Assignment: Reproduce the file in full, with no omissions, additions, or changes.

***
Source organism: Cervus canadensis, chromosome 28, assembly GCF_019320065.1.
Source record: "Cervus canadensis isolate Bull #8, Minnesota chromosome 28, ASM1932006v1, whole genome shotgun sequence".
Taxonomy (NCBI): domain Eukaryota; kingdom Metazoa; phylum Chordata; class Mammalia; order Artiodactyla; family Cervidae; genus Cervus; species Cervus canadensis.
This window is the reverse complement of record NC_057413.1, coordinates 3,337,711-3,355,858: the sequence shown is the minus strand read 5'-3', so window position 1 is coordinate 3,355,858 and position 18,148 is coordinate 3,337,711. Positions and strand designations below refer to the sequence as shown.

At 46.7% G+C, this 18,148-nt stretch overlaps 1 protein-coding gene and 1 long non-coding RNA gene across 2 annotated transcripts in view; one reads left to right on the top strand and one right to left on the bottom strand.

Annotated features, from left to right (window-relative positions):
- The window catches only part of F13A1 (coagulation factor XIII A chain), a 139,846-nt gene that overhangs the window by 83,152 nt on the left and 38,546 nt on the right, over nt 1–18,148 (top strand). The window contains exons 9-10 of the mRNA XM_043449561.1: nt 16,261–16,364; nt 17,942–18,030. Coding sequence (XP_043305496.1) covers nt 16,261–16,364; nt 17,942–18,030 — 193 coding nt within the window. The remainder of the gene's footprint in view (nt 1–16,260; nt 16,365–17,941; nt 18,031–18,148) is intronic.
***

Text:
Source organism: Cervus canadensis, chromosome 28, assembly GCF_019320065.1.
Source record: "Cervus canadensis isolate Bull #8, Minnesota chromosome 28, ASM1932006v1, whole genome shotgun sequence".
Taxonomy (NCBI): domain Eukaryota; kingdom Metazoa; phylum Chordata; class Mammalia; order Artiodactyla; family Cervidae; genus Cervus; species Cervus canadensis.
This window is the reverse complement of record NC_057413.1, coordinates 3,337,711-3,355,858: the sequence shown is the minus strand read 5'-3', so window position 1 is coordinate 3,355,858 and position 18,148 is coordinate 3,337,711. Positions and strand designations below refer to the sequence as shown.

At 46.7% G+C, this 18,148-nt stretch overlaps 1 protein-coding gene and 1 long non-coding RNA gene across 2 annotated transcripts in view; one reads left to right on the top strand and one right to left on the bottom strand.

Annotated features, from left to right (window-relative positions):
- The window catches only part of F13A1 (coagulation factor XIII A chain), a 139,846-nt gene that overhangs the window by 83,152 nt on the left and 38,546 nt on the right, over nt 1–18,148 (top strand). The window contains exons 9-10 of the mRNA XM_043449561.1: nt 16,261–16,364; nt 17,942–18,030. Coding sequence (XP_043305496.1) covers nt 16,261–16,364; nt 17,942–18,030 — 193 coding nt within the window. The remainder of the gene's footprint in view (nt 1–16,260; nt 16,365–17,941; nt 18,031–18,148) is intronic.